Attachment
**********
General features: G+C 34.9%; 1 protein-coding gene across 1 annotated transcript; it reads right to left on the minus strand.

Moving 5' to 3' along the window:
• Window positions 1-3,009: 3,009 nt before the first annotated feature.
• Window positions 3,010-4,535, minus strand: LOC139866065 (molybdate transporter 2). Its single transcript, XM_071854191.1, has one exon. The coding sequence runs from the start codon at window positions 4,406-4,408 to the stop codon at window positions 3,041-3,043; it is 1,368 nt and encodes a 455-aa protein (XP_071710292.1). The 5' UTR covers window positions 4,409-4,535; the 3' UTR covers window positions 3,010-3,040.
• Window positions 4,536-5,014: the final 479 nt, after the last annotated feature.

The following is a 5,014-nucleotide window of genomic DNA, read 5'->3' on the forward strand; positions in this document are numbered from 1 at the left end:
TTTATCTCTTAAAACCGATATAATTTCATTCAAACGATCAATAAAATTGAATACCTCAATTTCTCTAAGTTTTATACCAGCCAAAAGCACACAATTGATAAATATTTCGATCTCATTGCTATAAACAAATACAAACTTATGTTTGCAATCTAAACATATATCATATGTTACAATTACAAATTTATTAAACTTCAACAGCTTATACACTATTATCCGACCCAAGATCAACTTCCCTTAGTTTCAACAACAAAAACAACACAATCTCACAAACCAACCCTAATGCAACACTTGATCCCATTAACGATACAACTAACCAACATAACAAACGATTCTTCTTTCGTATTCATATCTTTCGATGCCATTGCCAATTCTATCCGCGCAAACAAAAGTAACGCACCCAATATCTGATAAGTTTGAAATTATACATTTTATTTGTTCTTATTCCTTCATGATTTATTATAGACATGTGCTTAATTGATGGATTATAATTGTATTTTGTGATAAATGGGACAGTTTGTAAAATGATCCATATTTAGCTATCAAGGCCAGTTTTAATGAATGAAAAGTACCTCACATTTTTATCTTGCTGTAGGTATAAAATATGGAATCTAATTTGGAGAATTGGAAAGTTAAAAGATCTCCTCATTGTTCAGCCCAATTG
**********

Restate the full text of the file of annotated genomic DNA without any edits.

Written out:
General features: G+C 34.9%; 1 protein-coding gene across 1 annotated transcript; it reads right to left on the minus strand.

Moving 5' to 3' along the window:
• Window positions 1-3,009: 3,009 nt before the first annotated feature.
• Window positions 3,010-4,535, minus strand: LOC139866065 (molybdate transporter 2). Its single transcript, XM_071854191.1, has one exon. The coding sequence runs from the start codon at window positions 4,406-4,408 to the stop codon at window positions 3,041-3,043; it is 1,368 nt and encodes a 455-aa protein (XP_071710292.1). The 5' UTR covers window positions 4,409-4,535; the 3' UTR covers window positions 3,010-3,040.
• Window positions 4,536-5,014: the final 479 nt, after the last annotated feature.

The following is a 5,014-nucleotide window of genomic DNA, read 5'->3' on the forward strand; positions in this document are numbered from 1 at the left end:
TTTATCTCTTAAAACCGATATAATTTCATTCAAACGATCAATAAAATTGAATACCTCAATTTCTCTAAGTTTTATACCAGCCAAAAGCACACAATTGATAAATATTTCGATCTCATTGCTATAAACAAATACAAACTTATGTTTGCAATCTAAACATATATCATATGTTACAATTACAAATTTATTAAACTTCAACAGCTTATACACTATTATCCGACCCAAGATCAACTTCCCTTAGTTTCAACAACAAAAACAACACAATCTCACAAACCAACCCTAATGCAACACTTGATCCCATTAACGATACAACTAACCAACATAACAAACGATTCTTCTTTCGTATTCATATCTTTCGATGCCATTGCCAATTCTATCCGCGCAAACAAAAGTAACGCACCCAATATCTGATAAGTTTGAAATTATACATTTTATTTGTTCTTATTCCTTCATGATTTATTATAGACATGTGCTTAATTGATGGATTATAATTGTATTTTGTGATAAATGGGACAGTTTGTAAAATGATCCATATTTAGCTATCAAGGCCAGTTTTAATGAATGAAAAGTACCTCACATTTTTATCTTGCTGTAGGTATAAAATATGGAATCTAATTTGGAGAATTGGAAAGTTAAAAGATCTCCTCATTGTTCAGCCCAATTG